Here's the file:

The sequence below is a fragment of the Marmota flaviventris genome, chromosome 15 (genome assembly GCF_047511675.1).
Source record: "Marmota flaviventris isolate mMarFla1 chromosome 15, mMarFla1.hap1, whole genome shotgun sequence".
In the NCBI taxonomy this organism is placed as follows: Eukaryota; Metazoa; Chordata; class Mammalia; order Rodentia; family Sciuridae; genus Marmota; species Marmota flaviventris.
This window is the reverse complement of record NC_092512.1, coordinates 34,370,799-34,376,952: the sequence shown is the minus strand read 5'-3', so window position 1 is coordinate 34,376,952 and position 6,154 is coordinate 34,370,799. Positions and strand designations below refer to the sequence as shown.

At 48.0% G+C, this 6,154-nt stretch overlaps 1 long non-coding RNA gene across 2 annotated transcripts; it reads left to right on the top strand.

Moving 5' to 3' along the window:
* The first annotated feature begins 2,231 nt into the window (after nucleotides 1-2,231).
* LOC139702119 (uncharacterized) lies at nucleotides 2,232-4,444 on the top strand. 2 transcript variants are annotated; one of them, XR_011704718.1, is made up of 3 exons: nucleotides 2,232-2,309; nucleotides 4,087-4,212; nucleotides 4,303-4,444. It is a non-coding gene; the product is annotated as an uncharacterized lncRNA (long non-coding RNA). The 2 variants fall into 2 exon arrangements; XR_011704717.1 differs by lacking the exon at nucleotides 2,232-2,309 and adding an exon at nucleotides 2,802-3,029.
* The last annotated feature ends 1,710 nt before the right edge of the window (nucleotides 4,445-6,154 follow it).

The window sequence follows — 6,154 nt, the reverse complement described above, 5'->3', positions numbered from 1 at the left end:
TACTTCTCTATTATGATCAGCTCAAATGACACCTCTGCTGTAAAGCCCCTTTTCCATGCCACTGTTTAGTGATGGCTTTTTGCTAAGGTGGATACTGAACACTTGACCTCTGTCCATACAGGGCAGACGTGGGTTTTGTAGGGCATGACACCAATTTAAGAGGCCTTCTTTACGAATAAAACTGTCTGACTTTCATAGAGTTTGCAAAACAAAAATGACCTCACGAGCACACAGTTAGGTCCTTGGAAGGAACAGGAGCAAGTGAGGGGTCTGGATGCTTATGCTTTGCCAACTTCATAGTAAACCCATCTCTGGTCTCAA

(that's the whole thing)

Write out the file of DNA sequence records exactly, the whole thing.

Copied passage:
The sequence below is a fragment of the Marmota flaviventris genome, chromosome 15 (genome assembly GCF_047511675.1).
Source record: "Marmota flaviventris isolate mMarFla1 chromosome 15, mMarFla1.hap1, whole genome shotgun sequence".
In the NCBI taxonomy this organism is placed as follows: Eukaryota; Metazoa; Chordata; class Mammalia; order Rodentia; family Sciuridae; genus Marmota; species Marmota flaviventris.
This window is the reverse complement of record NC_092512.1, coordinates 34,370,799-34,376,952: the sequence shown is the minus strand read 5'-3', so window position 1 is coordinate 34,376,952 and position 6,154 is coordinate 34,370,799. Positions and strand designations below refer to the sequence as shown.

At 48.0% G+C, this 6,154-nt stretch overlaps 1 long non-coding RNA gene across 2 annotated transcripts; it reads left to right on the top strand.

Moving 5' to 3' along the window:
* The first annotated feature begins 2,231 nt into the window (after nucleotides 1-2,231).
* LOC139702119 (uncharacterized) lies at nucleotides 2,232-4,444 on the top strand. 2 transcript variants are annotated; one of them, XR_011704718.1, is made up of 3 exons: nucleotides 2,232-2,309; nucleotides 4,087-4,212; nucleotides 4,303-4,444. It is a non-coding gene; the product is annotated as an uncharacterized lncRNA (long non-coding RNA). The 2 variants fall into 2 exon arrangements; XR_011704717.1 differs by lacking the exon at nucleotides 2,232-2,309 and adding an exon at nucleotides 2,802-3,029.
* The last annotated feature ends 1,710 nt before the right edge of the window (nucleotides 4,445-6,154 follow it).

The window sequence follows — 6,154 nt, the reverse complement described above, 5'->3', positions numbered from 1 at the left end:
TACTTCTCTATTATGATCAGCTCAAATGACACCTCTGCTGTAAAGCCCCTTTTCCATGCCACTGTTTAGTGATGGCTTTTTGCTAAGGTGGATACTGAACACTTGACCTCTGTCCATACAGGGCAGACGTGGGTTTTGTAGGGCATGACACCAATTTAAGAGGCCTTCTTTACGAATAAAACTGTCTGACTTTCATAGAGTTTGCAAAACAAAAATGACCTCACGAGCACACAGTTAGGTCCTTGGAAGGAACAGGAGCAAGTGAGGGGTCTGGATGCTTATGCTTTGCCAACTTCATAGTAAACCCATCTCTGGTCTCAA